When Michael and Kwini Reed opened Poppy + Rose inside the Los Angeles Flower Market in 2014 near Skid Row, there wasn’t a single bank that wanted to take a chance on them. Lenders all told them the restaurant business was just too high risk, even though they were approving loans on others.
Michael already had a thriving catering business, so they scrimped and saved every penny from each catering event. He did all the renovations himself – the tilework, the bar, the bookshelves and the lighting behind the bar. The only thing he left to the professionals was the stove hood. After cooking all day and working events in the evening, he’d come back for five hours and work on the restaurant, putting a ceiling up and spray-painting countertops.
“We didn’t really have a budget in the beginning,” the Culinary Institute of America graduate tells L.A. Weekly. “We couldn’t get a bank to give us a traditional loan at the time because they looked at restaurants as high risk – especially a Black-owned restaurant, even though I had business partners.”
The fully owned and run family business got off its feet with the financial help of friends and family, and pure sweat equity. Since then they have opened the beautiful Poppy + Seed garden restaurant in Anaheim and are preparing to expand further with Poppy + Rose West Harbor in San Pedro, which also will have a large garden to bolster the kitchen and will offer dinner and elevated grab-and-go items.
“It helps keep generational wealth within the family. Even with the new property, if we fall short and need to raise a little bit more money, the only people we are going to are our family. We come from a family where our brothers and sisters have good jobs, and capital. I’d rather have them invest in us with a sure brand that is moving forward. We know how to run our company. I would rather just keep it all in the family, and have them see the returns and build their portfolios rather than some bank.”
That sense of community runs very deep in the Reed family. As Kwini puts it, to whom much is given, much is required. At Poppy + Rose, the staff hands out anywhere from 20 to 30 free meals everyday, as well as larger giveaways where they activate at least 100 meals. They currently have started the same practice at the new Poppy + Seed in Anaheim.
At the start of the pandemic in March of 2020 – even during the shutdown while the restaurant was closed – the husband and wife team used their positions as restaurateurs to bring hope to thousands of people throughout Southern California, through a charity they created called the UNI Coalition (as in YOU and I). They’ve helped get homeless and formerly incarcerated Angelenos off the streets by giving them the opportunity to start careers in the kitchen at Poppy + Rose. They’ve raised funds to get homeless neighbors into rehabilitation facilities, and they’ve worked to donate over 3,500 meals, 150 coats and blankets and 1,500 water bottles (in partnership with Mountain Valley Spring Water) to those living on Skid Row. At Christmas they gave more than $5,500 away to people who directly messaged them on Instagram regarding unpayable medical bills, student debt and more.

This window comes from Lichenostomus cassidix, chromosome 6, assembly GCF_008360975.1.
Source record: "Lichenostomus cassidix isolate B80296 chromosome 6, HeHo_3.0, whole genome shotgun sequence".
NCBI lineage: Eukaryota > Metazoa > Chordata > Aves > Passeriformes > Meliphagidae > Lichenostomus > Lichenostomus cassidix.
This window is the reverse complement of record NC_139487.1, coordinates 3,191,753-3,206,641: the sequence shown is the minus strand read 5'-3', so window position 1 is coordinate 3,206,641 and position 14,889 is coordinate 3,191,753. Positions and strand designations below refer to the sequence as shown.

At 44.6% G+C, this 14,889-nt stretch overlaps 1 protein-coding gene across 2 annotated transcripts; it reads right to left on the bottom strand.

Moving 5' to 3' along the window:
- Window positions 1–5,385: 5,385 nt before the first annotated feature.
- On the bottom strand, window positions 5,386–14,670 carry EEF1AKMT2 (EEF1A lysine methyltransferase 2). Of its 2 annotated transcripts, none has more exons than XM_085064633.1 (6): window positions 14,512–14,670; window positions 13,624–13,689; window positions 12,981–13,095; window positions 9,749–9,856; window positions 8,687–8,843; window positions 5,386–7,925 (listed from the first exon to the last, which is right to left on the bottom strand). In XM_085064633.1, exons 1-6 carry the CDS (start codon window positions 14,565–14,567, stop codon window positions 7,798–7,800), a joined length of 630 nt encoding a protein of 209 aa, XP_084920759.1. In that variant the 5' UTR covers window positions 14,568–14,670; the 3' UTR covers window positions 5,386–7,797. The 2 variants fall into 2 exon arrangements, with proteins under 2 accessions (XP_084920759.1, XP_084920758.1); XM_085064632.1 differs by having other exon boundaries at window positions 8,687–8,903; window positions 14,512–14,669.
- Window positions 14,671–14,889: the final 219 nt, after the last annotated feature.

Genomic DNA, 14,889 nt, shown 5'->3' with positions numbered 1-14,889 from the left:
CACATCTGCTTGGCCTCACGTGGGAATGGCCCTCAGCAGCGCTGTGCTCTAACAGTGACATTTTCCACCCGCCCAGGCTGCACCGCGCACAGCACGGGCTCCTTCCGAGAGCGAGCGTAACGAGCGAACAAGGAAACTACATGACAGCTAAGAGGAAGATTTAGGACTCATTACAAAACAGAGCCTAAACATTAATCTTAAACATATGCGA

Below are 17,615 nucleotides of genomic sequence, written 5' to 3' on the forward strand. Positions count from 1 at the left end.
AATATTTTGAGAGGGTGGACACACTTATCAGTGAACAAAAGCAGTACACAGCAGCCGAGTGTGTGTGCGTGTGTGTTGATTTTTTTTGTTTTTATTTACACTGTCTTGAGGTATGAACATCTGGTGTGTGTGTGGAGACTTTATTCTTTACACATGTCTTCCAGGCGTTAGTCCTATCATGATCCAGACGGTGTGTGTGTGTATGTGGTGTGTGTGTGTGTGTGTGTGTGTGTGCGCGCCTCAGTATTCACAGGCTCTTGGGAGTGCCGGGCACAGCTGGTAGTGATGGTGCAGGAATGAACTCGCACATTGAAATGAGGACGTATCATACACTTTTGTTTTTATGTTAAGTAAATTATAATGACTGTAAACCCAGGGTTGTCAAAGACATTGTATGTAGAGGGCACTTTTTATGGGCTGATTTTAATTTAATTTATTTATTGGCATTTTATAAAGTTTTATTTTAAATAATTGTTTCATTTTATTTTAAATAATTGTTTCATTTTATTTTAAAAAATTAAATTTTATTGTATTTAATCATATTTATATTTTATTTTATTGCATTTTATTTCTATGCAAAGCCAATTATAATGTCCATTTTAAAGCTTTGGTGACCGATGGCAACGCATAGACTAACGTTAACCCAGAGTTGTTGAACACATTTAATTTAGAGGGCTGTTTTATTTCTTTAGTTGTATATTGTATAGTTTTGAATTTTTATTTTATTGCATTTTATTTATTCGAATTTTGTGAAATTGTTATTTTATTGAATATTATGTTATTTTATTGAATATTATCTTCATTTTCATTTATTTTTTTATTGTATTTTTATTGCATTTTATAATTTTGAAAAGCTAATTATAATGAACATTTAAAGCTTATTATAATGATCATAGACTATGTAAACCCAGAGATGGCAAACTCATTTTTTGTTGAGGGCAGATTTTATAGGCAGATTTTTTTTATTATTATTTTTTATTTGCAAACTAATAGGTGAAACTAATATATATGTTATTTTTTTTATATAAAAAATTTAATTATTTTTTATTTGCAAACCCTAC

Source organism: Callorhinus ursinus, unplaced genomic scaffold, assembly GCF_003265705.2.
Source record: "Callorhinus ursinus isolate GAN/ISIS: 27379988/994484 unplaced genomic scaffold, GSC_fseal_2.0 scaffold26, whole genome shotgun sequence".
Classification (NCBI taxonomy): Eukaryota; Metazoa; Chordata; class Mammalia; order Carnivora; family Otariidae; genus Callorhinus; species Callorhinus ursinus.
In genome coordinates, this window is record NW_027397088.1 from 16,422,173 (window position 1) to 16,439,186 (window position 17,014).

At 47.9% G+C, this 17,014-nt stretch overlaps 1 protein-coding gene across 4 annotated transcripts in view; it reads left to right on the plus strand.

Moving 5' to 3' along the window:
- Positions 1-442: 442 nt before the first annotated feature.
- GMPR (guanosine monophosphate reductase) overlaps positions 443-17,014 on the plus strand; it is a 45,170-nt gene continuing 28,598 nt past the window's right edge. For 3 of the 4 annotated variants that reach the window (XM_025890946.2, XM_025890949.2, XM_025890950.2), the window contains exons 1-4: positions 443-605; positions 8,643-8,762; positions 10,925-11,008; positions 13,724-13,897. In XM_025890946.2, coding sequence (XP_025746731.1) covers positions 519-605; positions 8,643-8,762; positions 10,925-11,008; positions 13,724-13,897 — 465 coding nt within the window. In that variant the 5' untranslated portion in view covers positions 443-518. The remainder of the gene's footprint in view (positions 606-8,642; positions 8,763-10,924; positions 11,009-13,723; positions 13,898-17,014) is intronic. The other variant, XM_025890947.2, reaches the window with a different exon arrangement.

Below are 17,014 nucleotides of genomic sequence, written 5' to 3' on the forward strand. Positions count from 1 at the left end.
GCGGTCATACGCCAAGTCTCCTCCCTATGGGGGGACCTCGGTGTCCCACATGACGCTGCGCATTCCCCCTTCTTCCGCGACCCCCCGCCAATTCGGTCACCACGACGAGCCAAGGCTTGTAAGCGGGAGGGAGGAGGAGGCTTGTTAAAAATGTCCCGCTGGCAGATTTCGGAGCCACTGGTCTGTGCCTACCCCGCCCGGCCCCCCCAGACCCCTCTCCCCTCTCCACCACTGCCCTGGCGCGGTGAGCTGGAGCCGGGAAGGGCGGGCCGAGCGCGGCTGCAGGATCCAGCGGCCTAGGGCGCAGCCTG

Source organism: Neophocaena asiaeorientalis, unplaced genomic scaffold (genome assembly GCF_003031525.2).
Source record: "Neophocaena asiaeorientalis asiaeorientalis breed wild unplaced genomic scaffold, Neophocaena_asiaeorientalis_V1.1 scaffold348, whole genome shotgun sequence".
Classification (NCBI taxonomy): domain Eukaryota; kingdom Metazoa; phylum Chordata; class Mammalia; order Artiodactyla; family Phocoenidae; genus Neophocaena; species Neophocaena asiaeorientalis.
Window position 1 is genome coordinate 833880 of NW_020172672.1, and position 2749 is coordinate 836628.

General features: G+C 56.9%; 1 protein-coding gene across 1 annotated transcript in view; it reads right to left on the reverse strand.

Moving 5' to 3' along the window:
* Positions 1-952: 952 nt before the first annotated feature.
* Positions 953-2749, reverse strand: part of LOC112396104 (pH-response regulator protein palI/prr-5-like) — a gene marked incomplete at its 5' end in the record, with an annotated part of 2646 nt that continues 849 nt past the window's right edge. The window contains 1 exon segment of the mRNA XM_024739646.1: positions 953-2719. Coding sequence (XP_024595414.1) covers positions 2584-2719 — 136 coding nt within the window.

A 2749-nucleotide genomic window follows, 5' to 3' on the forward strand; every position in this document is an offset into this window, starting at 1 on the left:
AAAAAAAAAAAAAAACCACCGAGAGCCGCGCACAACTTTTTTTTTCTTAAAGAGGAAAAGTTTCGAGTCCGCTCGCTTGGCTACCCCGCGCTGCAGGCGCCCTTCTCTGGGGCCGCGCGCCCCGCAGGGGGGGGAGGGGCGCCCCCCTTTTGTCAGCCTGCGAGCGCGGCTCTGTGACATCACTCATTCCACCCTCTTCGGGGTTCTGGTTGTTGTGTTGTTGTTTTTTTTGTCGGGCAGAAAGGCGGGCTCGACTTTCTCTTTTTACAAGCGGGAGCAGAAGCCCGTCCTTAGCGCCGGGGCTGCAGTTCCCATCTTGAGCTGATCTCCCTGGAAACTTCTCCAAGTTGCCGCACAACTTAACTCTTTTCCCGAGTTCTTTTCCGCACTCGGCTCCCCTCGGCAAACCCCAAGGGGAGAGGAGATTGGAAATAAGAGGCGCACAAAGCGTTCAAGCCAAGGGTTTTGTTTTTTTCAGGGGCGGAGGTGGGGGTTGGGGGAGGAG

But of all the obstacles along the way, staff challenges and rising prices post-pandemic have hit the hardest.
“The toughest thing about keeping the business running right now is staffing and being able to compete in the industry that is just throwing money at the situation and taking advantage of the shortness in staff,” Michael says. “It’s getting brutal out there. Employees are coming to me, telling me they’re getting calls from bigger hospitality companies offering disgusting amounts of money for positions that we can’t keep up with. We’re not a Hyatt or a large conglomerate, we’re a small business. Another big challenge right now is managing the customer’s expectations. Prices are increasing, wages are increasing and the customer still doesn’t understand that if things are increasing for us, things are going to increase for you. We feel that sometimes we get the short end of the stick because we are Black owned, people expect more from us. People expect for us to constantly always be present, always in a good mood. I don’t think we get the same amount of grace when we do have a shortfall and are struggling in an area like staffing and things that are out of our control. I don’t think that barrier is there for minorities and Black business owners.
According to Kwini, employees are getting poached right under their noses, cold calling asking for referrals and trying to lure good employees away.
“They are offering $20,000 to $30,000 over salary or $10 or $15 over hourly, so they’re offering dishwashers $25 an hour, line cooks $27 an hour,” she says. “The big hospitality chains are doing it all over LA. They’re slowly taking out the small companies like ours, so we have to rely on our relationships with our employees; hopefully they see that we’ve been good to them and stay.”
“But we really believe that the goodness we put out in the world will come back to us,” says Kwini. “As long as we’re staying positive, we’re just running our own race. Whatever that looks like and whatever obstacles are put in front of us, we’re just running our race. It doesn’t matter what’s happening around us, if things are rising or falling, employees are leaving or staying, I just know that because of the foundation and seeds we have planted and who we are as people, we’re going to be OK.”